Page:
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David Lee King

Friend Customers like Gary Vaynerchuk



Gary Vaynerchuk has some good things to say about social media. Here’s one example (embedded above) discussing how to “make friends” – watch it, then let’s discuss.

In this video, Gary talks about how to participate in social networks and how to friend people – this is essential for libraries! Some big points from his video:

  • think of the internet as a big conference or room or a mixer – in those settings, you find a group to talk to and jump right in
  • in social networks, you do the very same thing – you walk in, and you start saying hello (it’s not stalking)
  • if people are putting stuff out there, they know that people can see it (so it’s really ok to friend them)

Take-aways? Don’t be scared to friend people. Set up a library twitter account, facebook or myspace account, etc… then search for people using those tools who live in your community, and say hello by friending them.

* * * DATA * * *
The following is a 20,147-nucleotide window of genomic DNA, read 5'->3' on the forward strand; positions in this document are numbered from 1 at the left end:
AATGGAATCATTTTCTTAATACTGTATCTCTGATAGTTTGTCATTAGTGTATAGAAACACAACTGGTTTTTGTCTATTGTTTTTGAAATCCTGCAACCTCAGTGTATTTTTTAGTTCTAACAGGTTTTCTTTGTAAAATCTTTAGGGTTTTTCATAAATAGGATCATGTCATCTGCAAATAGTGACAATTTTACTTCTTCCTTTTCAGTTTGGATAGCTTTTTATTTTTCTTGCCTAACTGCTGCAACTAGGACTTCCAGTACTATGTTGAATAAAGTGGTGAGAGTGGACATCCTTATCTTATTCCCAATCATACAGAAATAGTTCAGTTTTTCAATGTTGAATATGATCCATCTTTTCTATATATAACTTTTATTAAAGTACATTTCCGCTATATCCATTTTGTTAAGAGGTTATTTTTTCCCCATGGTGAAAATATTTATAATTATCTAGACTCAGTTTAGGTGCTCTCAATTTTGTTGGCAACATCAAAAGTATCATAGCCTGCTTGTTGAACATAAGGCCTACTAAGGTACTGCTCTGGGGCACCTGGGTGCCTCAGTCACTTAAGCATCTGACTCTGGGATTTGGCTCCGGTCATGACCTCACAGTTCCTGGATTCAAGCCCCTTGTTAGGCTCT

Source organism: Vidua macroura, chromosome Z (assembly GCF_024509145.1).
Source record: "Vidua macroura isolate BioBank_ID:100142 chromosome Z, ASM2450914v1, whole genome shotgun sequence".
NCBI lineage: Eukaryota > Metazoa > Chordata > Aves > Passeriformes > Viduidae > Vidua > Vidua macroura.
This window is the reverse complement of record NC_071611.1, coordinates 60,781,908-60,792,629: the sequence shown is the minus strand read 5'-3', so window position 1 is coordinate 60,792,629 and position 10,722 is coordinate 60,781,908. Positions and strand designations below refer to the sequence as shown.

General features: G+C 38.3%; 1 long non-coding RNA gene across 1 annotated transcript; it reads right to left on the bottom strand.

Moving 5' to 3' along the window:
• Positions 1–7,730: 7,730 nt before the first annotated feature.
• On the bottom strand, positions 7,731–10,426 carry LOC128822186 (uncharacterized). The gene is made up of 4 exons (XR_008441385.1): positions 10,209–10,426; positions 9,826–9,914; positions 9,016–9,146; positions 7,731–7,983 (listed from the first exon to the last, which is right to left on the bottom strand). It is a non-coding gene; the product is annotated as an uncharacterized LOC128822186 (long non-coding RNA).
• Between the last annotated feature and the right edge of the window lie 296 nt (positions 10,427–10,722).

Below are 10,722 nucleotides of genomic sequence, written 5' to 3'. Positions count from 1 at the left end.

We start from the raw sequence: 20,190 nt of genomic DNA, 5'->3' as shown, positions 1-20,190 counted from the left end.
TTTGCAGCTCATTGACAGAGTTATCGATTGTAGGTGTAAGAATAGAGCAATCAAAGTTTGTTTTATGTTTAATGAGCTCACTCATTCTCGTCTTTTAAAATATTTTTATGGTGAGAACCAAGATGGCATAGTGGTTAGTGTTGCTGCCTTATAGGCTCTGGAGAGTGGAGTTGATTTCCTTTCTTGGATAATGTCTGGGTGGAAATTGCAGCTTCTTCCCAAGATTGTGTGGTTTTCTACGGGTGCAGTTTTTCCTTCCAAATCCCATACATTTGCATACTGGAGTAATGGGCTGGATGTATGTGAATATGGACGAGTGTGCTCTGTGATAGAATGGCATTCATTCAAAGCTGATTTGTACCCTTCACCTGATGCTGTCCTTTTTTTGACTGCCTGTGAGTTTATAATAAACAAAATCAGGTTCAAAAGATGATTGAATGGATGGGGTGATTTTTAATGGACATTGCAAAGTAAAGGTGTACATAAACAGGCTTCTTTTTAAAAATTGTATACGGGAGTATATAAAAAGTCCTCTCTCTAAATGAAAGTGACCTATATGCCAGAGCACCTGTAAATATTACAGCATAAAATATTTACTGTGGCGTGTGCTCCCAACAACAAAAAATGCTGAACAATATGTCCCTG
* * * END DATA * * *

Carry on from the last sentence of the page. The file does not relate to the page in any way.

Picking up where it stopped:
Then start participating in their conversations.

OK – someone will say “but David, that’s weird.” No it’s not – it’s how the emerging online world works. Businesses are already doing this successfully (ie., Gary’s doing just this thing for his Wine business).

Comments on this entry are closed.

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  • Lissa

    Has anyone discussed the consequences of the blend of personal and professional in these social networks? Example– at my library, we all have been drills not to talk to the media and to refer them to our library spokesperson, but Facebook is full of quoteable quotes by staff about our library board’s recent actions tonight and I’m sure I’m already friends with enough customers that my opinion (which I would conscienciouslu never give from the reference desk) is being broadcast through my status now. Had anyone else had and experience with this issue?

  • Lissa

    Has anyone discussed the consequences of the blend of personal and professional in these social networks? Example– at my library, we all have been drills not to talk to the media and to refer them to our library spokesperson, but Facebook is full of quoteable quotes by staff about our library board’s recent actions tonight and I’m sure I’m already friends with enough customers that my opinion (which I would conscienciouslu never give from the reference desk) is being broadcast through my status now. Had anyone else had and experience with this issue?